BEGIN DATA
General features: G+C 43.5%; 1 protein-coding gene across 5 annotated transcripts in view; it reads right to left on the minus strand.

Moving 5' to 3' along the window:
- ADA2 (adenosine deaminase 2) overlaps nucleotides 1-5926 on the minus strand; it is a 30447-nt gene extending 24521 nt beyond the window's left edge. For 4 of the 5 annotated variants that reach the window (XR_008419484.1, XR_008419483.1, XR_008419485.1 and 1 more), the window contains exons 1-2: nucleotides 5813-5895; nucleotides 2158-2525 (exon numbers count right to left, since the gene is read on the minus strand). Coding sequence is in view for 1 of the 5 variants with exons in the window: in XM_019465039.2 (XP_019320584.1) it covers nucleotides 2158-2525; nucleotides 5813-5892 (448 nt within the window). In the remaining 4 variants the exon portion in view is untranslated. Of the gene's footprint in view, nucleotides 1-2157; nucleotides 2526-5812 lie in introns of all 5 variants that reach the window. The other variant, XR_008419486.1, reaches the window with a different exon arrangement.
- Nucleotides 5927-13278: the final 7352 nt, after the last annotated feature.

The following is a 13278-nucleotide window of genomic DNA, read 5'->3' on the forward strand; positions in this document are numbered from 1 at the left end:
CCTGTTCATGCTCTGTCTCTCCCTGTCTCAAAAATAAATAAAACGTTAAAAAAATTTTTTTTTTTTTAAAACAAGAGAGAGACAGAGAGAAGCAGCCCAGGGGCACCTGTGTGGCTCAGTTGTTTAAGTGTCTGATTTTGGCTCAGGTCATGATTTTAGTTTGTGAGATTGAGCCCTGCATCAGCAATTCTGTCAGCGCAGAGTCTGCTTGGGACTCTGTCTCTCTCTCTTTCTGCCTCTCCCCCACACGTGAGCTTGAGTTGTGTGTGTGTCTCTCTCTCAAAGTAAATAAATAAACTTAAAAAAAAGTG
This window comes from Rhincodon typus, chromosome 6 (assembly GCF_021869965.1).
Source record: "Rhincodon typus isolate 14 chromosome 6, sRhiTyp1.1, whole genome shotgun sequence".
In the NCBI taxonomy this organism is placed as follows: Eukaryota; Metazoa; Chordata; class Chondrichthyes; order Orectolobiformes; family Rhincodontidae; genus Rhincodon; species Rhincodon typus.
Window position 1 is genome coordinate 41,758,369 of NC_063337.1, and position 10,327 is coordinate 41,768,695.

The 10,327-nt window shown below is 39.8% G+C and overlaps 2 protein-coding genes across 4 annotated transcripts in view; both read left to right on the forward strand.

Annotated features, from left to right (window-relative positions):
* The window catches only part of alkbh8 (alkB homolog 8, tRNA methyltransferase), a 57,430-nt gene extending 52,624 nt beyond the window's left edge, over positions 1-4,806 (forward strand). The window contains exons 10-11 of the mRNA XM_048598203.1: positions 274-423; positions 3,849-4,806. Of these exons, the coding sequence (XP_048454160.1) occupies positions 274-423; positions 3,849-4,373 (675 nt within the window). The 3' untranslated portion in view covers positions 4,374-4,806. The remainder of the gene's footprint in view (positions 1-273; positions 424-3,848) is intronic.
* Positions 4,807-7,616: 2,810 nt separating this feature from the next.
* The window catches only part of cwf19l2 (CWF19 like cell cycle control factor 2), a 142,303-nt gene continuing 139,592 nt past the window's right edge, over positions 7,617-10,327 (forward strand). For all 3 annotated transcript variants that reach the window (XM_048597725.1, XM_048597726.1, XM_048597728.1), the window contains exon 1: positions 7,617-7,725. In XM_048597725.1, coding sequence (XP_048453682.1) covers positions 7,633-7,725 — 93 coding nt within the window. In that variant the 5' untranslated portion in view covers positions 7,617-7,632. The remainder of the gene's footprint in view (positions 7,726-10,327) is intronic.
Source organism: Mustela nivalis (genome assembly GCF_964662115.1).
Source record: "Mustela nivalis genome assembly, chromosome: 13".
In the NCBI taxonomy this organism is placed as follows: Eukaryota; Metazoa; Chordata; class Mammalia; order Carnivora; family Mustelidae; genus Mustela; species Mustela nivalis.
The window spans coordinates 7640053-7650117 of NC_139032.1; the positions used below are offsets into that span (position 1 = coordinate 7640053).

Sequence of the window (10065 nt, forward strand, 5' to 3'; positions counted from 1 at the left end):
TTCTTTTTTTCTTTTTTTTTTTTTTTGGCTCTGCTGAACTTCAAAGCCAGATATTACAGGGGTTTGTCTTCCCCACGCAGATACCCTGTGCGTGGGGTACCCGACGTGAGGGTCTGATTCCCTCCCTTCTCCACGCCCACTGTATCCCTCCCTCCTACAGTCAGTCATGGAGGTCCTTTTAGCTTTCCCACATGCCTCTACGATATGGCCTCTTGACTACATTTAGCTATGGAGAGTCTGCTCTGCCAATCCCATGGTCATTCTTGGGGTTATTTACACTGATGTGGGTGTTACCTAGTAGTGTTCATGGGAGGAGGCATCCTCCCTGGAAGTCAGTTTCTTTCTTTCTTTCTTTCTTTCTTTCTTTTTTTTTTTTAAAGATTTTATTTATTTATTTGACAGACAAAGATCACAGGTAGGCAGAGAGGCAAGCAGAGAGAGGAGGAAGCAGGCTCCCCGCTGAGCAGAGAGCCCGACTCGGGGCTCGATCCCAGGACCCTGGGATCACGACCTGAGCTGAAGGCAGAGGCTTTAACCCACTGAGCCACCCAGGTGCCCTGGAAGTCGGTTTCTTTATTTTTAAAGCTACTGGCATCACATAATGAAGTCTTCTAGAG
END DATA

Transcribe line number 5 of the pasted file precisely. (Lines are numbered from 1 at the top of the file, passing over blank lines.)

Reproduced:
The following is a 13278-nucleotide window of genomic DNA, read 5'->3' on the forward strand; positions in this document are numbered from 1 at the left end: